No matter what I told her, how I explained what I could remember, or what I confided in her, she reassured me with the certainty only a mother can have: it was not my fault.
Reaching out to someone I knew loved me unconditionally calmed my anxiety. Telling someone what had happened made my “dark” secret come to light. I became open to viewing my abuse in a different way—I was willing to take some of the responsibility off of myself.
My mother and I started reading about “trauma.” I learned that in the face of trauma, you can have three responses: You can fight, flee, or freeze. I could have immediately fought back against my abuser, yelling “no” or defying him in some way. I could have just ran in the other direction as fast as I could.
But I was so shocked by everything that happened that I froze. Like a deer in the headlights, I couldn’t come to terms with the idea that a man that I trusted as my mentor could turn into such a monster in the blink of an eye. I mentally left the situation, disassociated from my body, and became a passive bystander to a trauma that my body was directly involved in.
I learned that the physical sensations of “guilt” register in the same way that “shame” and “helplessness” do in your body—so when a person feels helpless in a situation, the body automatically pairs that sensation with “guilt.” When you undergo any kind of trauma it causes a disturbance in your energy flow. Suddenly, you are unable to feel those emotions that once came so naturally at a time.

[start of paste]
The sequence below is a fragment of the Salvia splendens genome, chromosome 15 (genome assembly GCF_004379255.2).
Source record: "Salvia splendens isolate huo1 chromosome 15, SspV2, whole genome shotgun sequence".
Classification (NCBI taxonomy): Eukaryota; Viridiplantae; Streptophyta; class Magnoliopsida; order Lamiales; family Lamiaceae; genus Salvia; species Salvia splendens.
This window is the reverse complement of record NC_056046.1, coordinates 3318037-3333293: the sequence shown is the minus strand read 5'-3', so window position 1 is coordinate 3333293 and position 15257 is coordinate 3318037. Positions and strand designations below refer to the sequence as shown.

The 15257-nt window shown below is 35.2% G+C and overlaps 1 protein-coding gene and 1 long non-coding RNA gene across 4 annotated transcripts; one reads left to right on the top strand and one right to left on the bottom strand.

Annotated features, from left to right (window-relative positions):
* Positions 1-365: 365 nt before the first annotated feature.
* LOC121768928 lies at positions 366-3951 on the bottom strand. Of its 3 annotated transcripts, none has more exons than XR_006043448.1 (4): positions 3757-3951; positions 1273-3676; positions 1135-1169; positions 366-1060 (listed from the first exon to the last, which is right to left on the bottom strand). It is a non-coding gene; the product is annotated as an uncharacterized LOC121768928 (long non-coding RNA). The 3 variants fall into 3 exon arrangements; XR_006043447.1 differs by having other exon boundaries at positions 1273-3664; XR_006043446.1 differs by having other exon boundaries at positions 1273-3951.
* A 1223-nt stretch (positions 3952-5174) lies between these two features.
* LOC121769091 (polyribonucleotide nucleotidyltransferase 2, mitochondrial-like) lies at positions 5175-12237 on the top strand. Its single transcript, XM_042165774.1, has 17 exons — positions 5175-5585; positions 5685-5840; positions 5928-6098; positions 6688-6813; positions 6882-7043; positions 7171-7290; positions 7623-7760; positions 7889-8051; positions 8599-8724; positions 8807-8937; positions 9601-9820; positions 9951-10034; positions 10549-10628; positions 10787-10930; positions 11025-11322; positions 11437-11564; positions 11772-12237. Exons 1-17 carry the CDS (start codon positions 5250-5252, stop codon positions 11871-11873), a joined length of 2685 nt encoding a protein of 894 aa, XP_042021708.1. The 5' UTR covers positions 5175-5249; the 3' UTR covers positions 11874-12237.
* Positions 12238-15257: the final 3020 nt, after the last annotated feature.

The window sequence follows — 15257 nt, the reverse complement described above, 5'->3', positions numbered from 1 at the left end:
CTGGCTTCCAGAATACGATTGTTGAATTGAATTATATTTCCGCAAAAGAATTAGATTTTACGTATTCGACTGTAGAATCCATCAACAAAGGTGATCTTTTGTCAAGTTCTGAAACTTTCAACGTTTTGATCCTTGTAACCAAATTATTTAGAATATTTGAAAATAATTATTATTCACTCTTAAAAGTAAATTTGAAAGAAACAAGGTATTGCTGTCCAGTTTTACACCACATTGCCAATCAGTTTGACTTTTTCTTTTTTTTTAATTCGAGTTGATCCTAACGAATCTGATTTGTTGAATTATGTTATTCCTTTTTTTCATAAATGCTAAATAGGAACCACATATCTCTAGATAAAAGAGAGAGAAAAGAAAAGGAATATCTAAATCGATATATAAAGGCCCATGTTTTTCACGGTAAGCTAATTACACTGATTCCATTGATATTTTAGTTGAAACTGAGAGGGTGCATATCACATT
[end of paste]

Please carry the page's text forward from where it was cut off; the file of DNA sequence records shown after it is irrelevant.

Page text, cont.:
My body stopped breathing the same way it used to—a big knot of tension evolved in my chest and remained there like a cocoon.
My thoughts became rigid—frightened to wander into past memories. I put up a daze like four safe walls that protected me from being consciously present in the abuse, and that daze stayed with me with or without him.
I lived in a world separate from everyone else.
I wanted to see my world in color again. I wanted to feel brave enough to feel again.
I protected myself in a traumatic situation by becoming numb to my emotions, but now the danger was gone, my abuser left the picture long ago. Now, the work was up to me. I told myself “it wasn’t my fault” until I believed it. And once I felt these words resonate in my body, in my soul—I liberated myself.
I had nothing to be ashamed of. And I had every right to reclaim my life, my aliveness, move on, and experience the world in all of its radiant colors once again.
I was sexually abused. It was not my fault.
In a traumatizing situation, I froze, while others might have fled or fought back. But with time and with confiding in those I trust, I have unthawed and faced what I’ve tried to forget. And with nothing to hide, nothing to regret or redo, and everything to look forward to in the future, I’ve allowed myself to move on.
Before I Go...
Share with me your fierce heart talk today...
Twenty years from now you will be more disappointed by the things that you didn’t do than by the ones you did do, so throw off the bowlines, sail away from safe harbor, catch the trade winds in your sails. Explore, Dream, Discover. –Mark Twain